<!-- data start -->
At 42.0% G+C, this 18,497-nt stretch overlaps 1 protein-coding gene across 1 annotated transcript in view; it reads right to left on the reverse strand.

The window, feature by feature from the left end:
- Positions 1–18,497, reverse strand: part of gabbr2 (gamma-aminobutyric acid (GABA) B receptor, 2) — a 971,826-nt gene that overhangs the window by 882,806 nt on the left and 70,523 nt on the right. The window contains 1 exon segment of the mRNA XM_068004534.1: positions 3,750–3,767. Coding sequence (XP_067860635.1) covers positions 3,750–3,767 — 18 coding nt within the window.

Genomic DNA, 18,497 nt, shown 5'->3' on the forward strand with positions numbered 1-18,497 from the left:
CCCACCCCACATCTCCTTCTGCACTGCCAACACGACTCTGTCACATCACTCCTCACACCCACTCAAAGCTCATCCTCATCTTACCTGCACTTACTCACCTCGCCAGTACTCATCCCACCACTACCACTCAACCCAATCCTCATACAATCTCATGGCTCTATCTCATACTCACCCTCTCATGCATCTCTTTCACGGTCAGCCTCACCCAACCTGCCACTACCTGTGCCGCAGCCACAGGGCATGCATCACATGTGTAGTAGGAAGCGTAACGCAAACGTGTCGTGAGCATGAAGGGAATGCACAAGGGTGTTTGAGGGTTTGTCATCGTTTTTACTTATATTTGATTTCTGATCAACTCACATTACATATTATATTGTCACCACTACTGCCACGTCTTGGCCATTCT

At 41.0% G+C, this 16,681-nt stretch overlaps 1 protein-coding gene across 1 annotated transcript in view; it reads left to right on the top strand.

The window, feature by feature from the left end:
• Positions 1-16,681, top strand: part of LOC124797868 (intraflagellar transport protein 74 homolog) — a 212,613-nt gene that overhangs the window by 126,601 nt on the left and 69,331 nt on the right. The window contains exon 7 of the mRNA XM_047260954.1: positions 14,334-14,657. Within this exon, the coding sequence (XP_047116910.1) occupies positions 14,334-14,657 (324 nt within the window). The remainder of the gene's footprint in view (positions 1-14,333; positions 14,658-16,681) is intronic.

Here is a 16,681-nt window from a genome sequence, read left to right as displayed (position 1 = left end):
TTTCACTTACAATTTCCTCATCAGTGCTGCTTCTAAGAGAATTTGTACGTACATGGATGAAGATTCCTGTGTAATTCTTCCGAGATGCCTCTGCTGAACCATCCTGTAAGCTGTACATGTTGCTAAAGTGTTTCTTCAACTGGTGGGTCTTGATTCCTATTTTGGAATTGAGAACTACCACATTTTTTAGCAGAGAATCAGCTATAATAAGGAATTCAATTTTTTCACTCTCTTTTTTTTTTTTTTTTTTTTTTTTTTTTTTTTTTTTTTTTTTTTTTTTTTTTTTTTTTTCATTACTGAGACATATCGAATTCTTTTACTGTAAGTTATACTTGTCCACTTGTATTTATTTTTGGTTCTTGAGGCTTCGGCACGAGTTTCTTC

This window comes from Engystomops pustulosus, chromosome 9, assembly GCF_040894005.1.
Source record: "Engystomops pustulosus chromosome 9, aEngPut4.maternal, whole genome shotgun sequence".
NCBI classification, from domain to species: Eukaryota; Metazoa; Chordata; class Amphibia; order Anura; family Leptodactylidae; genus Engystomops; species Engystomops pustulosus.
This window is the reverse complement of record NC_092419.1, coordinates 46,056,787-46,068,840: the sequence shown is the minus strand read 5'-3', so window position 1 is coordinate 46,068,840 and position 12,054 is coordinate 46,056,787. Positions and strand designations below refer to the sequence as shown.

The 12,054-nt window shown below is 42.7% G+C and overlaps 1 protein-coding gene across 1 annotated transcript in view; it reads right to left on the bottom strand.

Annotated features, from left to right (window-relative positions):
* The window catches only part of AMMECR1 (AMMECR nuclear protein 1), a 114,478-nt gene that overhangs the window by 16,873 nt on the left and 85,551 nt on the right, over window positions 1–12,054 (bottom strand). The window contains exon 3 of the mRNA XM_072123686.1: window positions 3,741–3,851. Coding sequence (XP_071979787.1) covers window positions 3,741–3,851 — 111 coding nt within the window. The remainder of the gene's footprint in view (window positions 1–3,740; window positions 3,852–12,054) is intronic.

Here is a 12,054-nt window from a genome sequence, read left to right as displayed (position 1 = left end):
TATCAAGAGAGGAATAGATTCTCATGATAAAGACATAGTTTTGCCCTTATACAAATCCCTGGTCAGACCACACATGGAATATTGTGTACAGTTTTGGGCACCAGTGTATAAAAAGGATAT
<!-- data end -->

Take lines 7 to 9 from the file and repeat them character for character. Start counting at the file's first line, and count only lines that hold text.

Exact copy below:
The window, feature by feature from the left end:
• Positions 1-16,681, top strand: part of LOC124797868 (intraflagellar transport protein 74 homolog) — a 212,613-nt gene that overhangs the window by 126,601 nt on the left and 69,331 nt on the right. The window contains exon 7 of the mRNA XM_047260954.1: positions 14,334-14,657. Within this exon, the coding sequence (XP_047116910.1) occupies positions 14,334-14,657 (324 nt within the window). The remainder of the gene's footprint in view (positions 1-14,333; positions 14,658-16,681) is intronic.

Here is a 16,681-nt window from a genome sequence, read left to right as displayed (position 1 = left end):